The hospital provides 80 beds, of which 60 are in-patient and the remaining 20 located in the day care unit. 10 beds are reserved for paediatric patients. Two-thirds of beds are designated for ophthalmology patients, with the remaining third for ear, nose and throat patients.[19] Service is provided to over 90,000 patients annually, including more than 7,000 in-patients, 40,000 out-patients, and 40,000 emergency department attendees.[3][20]

Education[edit]

RVEEH is the main teaching hospital for trainee ophthalmologists on the Irish College of Ophthalmologists and Royal College of Surgeons in Ireland training scheme. It is the only centre which provides postgraduate examinations for the qualification Membership of the Royal College of Surgeons in Ireland (MRCSI (Ophth)). Undergraduate medical students from the Royal College of Surgeons in Ireland and Trinity College Dublin also attend for rotations in ophthalmology and ear, nose, and throat surgery. In June 2011, Taoiseach Enda Kenny opened a €1.3 million Education and Conference Centre.[21]

Research[edit]

Several MD and PhD students are attached to the hospital. Trainees can receive funding from the Royal Victoria Eye and Ear Hospital Research Foundation. The Eithne Walls Research Fund was established in memory of ophthalmology trainee Dr. Eithne Walls who was lost in the Air France Flight 447 crash.[22]

References[edit]

  1. ^ "Six hospital groups 'most fundamental reform in decades'". Irish Medical Times. 14 May 2013. Retrieved 27 May 2019.
  2. ^ "The Late Sir Henry Swanzy". The British Medical Journal. 1 (2730): 917–917. 1 January 1913. JSTOR 25301299.
  3. ^ a b Ophthalmic Post Graduate Teaching Programme. "Making lives better through quality healthcare and innovative research - Royal Victoria Eye and Ear Hospital". Rveeh.ie. Retrieved 2019-05-06.
  4. ^ "Lynn, Kathleen (1874-1955), 1916: Diary of rebel doctor". www.irishtimes.com. Harriet Wheelock. Retrieved 13 October 2016.
  5. ^ "Carroll & Batchelor - Dictionary of Irish Architects". Dia.ie. Retrieved 2019-05-06.
  6. ^ a b c d e "Co. Dublin, Dublin, Adelaide Road, Royal Victoria Eye and Ear Hospital Dictionary of Irish Architects". Dia.ie. Retrieved 2019-05-06.
  7. ^ "Co. Dublin, Dublin, Brunswick Street North, Hardwicke Fever Hospital Dictionary Of Irish Architects". Dia.ie. Retrieved 2019-05-06.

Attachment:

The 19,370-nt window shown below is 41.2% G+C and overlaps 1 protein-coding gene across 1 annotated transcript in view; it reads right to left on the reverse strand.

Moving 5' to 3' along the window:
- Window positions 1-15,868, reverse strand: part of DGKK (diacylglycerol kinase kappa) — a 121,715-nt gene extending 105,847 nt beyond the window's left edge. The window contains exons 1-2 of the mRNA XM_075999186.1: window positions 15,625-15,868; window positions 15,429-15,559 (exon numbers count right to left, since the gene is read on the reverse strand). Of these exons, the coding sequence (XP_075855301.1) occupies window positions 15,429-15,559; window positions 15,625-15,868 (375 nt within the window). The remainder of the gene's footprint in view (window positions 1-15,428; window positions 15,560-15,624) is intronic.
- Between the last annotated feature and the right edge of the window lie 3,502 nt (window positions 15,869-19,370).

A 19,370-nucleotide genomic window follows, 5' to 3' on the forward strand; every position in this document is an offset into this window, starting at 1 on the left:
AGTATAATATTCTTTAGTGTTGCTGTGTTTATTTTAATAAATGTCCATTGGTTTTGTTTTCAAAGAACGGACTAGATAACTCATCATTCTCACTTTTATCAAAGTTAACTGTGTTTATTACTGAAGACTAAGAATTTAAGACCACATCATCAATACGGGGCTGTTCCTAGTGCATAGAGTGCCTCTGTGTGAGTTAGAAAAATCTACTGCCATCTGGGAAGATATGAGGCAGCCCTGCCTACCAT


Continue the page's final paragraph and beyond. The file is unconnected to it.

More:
8. ^ "Co. Dublin, Dublin, Brunswick Street North, Richmond Surgical Hospital Dictionary Of Irish Architects". Dia.ie. 1927-08-20. Retrieved 2019-05-06.
  9. ^ "Co. Dublin, Dublin, Lincoln Place, NO. 32, St. Mark's Ophthalmic Hospital Dictionary of Irish Architects". Dia.ie. Retrieved 2019-05-06.
  10. ^ "Co. Dublin, St. Edmundsbury Hospital, Lucan - Dictionary of Irish Architects". Dia.ie. Retrieved 2019-05-06.
  11. ^ "Co. Dublin, Dublin, Brunswick Street North, Whitworth Hospital Dictionary of Irish Architects". Dia.ie. 1928-08-18. Retrieved 2019-05-06.
  12. ^ "Co. Dublin, Dublin, Bloomfield Avenue (Donnybrook), Royal Hospital For Incurables Dictionary Of Irish Architects". Dia.ie. Retrieved 2019-05-06.
  13. ^ "1901 – Royal Victoria Eye and Ear Hospital, Adelaide Road, Dublin – Archiseek – Irish Architecture". Archiseek.com. Retrieved 2019-05-06.
  14. ^ "Wards - Royal Victoria Eye and Ear Hospital". Rveeh.ie. Retrieved 2019-05-06.
  15. ^ "Dublin: The City Within the Grand and Royal Canals and the Circular Road ... - Christine Casey - Google Books". Books.google.ie. Retrieved 2019-05-06.
  16. ^ Christine Casey, The Buildings of Ireland: Dublin (2005), 491.
  17. ^ "Test Homepage – Medical Independent". Medicalindependent.ie. 2019-03-13. Retrieved 2019-05-06.
  18. ^ "Hospital Groups". HSE.ie. Retrieved 2019-05-06.
  19. ^ "Inspection Report: Royal Victoria Eye and Ear Hospital" (PDF). HIQA. Retrieved 6 May 2019.
  20. ^ "The all-seeing Eye (and Ear)". Irish Medical News. 29 March 2011. Retrieved 11 January 2012.
  21. ^ "Test Homepage – Medical Independent". Medicalindependent.ie. 2019-03-13. Retrieved 2019-05-06.
  22. ^ "The silent death of the Irish doctors who had so much to live for..." The Independent. 22 May 2012. Retrieved 6 May 2019.

External links[edit]